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Revised Calgary Green Line plan more ‘robust’, keeps admin path intact

Calgary city councillors will discuss a Green Line proposal that would see the current alignment portioned into three contracts.

Initially, the $5.5 billion public transit project was split into two segments – essentially the north portion up to 16 Avenue N and south of the Bow River to Shepard.

This latest version keeps intact the full alignment proposed, with a potential adjustment noted in #5 of the revised recommendation. The city will look at the route through the downtown – either an 11 Avenue route, or one that goes along 10 and 12 Avenue.

Councillors will debate the latest proposal Tuesday afternoon.

Item 7.4 Revised Administra… by Darren Krause on Scribd

Coun. Jyoti Gondek said it makes sense to split up the contracts because of the expertise needed in each area.  One needs a bridge builder and the other needs tunneling. The other segment to the south is pretty straightforward.

“Does it make sense to do the procurements and the contracting of those stages together or separately? That’s the big question.  I think that was an important point,” Gondek told LiveWire Calgary.

Gondek also said the ability to begin enabling works in earnest on the north portion of the line is critical.

“I will have much more confidence, if this all gets approved today, because then the Green Line committee has been given the authority to focus on the north central part,” she said.

Proponents satisfied with Green Line amendments; ad hoc group said city’s taken ‘meaningful steps’

Project Calgary organizer Peter Oliver said he sees that the new administration proposal allows for the successful execution of the contract and construction.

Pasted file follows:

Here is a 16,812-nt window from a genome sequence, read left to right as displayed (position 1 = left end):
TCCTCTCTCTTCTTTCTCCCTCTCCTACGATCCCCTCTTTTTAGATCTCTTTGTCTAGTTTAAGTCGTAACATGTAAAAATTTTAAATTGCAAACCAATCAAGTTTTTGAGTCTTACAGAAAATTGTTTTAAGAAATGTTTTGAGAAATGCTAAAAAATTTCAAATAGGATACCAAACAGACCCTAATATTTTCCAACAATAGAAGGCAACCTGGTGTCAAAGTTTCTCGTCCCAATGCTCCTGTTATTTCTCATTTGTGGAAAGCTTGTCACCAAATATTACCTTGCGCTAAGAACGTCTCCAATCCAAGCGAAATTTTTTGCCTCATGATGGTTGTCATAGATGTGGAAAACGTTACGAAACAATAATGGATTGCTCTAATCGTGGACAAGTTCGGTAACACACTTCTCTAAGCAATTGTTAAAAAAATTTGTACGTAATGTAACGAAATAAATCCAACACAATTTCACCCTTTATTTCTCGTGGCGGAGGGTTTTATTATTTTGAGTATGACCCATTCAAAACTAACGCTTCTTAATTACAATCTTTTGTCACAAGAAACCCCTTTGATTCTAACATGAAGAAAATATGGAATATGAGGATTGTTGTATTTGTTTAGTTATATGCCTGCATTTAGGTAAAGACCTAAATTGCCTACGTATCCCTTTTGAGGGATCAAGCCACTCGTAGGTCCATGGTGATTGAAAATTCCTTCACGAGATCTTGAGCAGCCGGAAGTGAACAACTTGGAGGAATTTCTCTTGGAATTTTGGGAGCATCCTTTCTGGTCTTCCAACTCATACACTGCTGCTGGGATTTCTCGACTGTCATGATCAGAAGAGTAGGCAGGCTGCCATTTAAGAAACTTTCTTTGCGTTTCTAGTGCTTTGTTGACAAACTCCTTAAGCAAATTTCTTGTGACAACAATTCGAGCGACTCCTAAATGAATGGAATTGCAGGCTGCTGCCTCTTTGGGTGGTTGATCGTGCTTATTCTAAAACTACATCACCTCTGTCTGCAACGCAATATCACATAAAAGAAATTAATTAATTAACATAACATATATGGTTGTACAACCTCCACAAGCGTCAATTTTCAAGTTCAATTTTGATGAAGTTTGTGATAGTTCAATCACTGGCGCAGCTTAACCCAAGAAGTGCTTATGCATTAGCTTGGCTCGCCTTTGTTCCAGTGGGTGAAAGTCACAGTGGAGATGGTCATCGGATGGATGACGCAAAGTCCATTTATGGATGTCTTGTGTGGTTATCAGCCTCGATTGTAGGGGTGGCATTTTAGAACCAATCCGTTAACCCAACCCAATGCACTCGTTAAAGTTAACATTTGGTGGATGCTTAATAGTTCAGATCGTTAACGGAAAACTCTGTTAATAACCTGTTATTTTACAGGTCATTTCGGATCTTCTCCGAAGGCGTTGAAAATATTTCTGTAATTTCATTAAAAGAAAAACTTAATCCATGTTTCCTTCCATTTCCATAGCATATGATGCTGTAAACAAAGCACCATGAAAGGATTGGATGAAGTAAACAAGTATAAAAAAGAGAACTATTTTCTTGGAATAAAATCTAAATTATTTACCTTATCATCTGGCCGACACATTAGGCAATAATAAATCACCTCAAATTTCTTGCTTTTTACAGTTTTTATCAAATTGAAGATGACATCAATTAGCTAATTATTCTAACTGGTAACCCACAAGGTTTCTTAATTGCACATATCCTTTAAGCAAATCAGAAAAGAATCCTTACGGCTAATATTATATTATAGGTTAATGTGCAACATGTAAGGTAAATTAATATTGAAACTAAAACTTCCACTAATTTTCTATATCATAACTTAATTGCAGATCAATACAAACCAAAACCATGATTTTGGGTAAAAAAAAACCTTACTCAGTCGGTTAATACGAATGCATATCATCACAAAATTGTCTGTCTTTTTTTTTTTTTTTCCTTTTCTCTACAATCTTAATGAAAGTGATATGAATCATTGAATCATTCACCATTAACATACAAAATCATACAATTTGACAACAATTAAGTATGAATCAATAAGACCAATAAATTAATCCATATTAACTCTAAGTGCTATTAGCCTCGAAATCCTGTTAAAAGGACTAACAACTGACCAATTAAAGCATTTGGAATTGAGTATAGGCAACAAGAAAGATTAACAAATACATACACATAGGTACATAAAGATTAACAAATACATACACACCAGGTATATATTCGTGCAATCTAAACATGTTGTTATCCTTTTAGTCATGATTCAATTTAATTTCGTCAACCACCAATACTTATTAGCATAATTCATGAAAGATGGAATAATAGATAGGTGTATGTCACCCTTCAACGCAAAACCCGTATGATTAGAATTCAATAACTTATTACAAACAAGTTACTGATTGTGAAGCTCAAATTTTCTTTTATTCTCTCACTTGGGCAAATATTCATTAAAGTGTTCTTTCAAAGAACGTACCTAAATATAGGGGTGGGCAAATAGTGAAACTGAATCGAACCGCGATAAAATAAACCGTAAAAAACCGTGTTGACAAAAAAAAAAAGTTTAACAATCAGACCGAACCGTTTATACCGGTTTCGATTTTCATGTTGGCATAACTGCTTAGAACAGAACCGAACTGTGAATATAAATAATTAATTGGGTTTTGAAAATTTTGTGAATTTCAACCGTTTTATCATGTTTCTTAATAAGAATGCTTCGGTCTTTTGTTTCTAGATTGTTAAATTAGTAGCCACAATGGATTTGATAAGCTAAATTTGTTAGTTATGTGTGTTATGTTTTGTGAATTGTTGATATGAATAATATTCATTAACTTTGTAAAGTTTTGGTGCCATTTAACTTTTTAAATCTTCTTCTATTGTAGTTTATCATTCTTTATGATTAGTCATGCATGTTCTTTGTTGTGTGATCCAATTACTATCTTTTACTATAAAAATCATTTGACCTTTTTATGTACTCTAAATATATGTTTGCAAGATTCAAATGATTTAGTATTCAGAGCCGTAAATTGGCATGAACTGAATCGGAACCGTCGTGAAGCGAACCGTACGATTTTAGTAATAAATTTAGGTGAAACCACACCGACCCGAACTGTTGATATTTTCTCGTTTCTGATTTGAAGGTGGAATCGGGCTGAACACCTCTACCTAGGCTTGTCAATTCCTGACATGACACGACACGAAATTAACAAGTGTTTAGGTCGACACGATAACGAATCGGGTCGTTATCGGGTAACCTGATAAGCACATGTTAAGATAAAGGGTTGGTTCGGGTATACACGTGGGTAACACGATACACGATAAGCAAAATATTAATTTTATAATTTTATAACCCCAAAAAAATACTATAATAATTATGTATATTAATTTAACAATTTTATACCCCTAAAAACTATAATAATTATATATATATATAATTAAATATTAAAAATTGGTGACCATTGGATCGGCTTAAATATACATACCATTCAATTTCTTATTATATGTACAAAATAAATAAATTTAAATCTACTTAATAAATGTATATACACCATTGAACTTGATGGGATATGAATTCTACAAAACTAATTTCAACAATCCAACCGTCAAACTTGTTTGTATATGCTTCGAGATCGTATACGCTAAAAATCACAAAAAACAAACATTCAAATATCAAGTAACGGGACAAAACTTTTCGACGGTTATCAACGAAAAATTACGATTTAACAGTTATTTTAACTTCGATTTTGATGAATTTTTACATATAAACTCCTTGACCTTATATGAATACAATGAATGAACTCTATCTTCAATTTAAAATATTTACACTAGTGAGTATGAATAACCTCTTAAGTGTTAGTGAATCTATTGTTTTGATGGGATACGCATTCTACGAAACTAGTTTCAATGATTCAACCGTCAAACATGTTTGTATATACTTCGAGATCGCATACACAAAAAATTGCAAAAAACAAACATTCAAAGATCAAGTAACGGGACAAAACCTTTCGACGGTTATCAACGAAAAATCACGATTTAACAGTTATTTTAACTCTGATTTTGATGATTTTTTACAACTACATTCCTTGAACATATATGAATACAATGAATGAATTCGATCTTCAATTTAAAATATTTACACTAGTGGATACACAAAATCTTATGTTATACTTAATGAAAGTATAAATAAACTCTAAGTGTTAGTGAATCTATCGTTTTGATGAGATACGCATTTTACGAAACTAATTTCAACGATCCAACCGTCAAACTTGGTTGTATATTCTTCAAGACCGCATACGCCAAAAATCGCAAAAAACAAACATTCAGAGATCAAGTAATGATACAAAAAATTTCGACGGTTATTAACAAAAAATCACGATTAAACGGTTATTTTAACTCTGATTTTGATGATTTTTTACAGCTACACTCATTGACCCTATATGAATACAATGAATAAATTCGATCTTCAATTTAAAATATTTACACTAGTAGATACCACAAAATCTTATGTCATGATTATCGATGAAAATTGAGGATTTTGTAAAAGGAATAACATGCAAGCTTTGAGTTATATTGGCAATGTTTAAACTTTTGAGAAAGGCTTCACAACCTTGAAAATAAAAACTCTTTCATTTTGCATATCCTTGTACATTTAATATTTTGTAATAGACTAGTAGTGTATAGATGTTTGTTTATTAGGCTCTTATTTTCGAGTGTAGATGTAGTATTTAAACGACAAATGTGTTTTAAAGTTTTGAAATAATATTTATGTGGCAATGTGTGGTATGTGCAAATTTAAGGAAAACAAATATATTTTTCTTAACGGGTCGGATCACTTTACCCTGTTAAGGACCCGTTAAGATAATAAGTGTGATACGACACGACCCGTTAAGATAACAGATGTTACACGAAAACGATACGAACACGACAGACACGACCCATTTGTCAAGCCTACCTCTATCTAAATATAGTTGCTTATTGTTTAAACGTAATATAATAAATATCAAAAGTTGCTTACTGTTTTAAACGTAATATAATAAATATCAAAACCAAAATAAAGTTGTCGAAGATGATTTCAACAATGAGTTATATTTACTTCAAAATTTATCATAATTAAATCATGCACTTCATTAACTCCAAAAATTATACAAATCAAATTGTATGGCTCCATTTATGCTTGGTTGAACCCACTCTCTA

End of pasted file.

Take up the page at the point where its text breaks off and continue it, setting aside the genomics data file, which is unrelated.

The area of concern is changing the alignment along the Beltline route. Oliver said to their knowledge the 11 Avenue path is better from a cost-benefit perspective.

Project Calgary published a poll Monday showing a majority of Calgarians support the full Green Line recommendation. Oliver said today’s vote on the new plan is an endorsement of their work.

“The vote before council today will allow us to finally move ahead with the Green Line as planned and put these last-minute pitches to radically diminish or derail the project to bed,” Oliver said.

Jim Gray, on behalf of the Ad Hoc Committe of Calgary citizens, said the city had taken “meaningful steps to reduce risk” on the Green Line project.

“Council has listened, and they appear to be taking some initial steps in the right direction,” said Gray.

“The administrative recommendation to ‘stage-gate’ the first 20 km of the project by breaking it into three segments, allows the people of Calgary to confirm that the project is proceeding in a careful and measured way in light of economic and future ridership uncertainty. It allows for further public input and engagement, a very healthy part of the process when so much is stake.”

The ad hoc group still has significant concerns about the risk of cost overruns with a downtown tunnel.

They also note that the province hasn’t provided clear support in their 90-day clause. The city’s revised plan includes work with the province to secure this.

Split opens up bidding, could lower cost

Coun. Gondek said that the split makes the project more manageable – especially for local contractors. She thinks that will likely mean more bids on each contract.

“My worry is that you would need external, possibly outside of North America, expertise to do both of those pieces together and I would prefer to keep as much money here as possible,” she said.

The additional bids could impact the overall cost of the project, potential making the segments more competitive.

Gondek believes the amended proposal provides more certainty on the northern path than it did before.

“Administration took these suggestions … looked at them and went back and just thought about all of the things that many of us have said, and came back with a set of recommendations that I believe are significantly more robust and provide more certainty,” she said.

Coun. Jeff Davison, one of the councillors who’d signed on to an alternative proposal just prior to the June 1 Green Line meeting, posted his approval of the new plan on Twitter.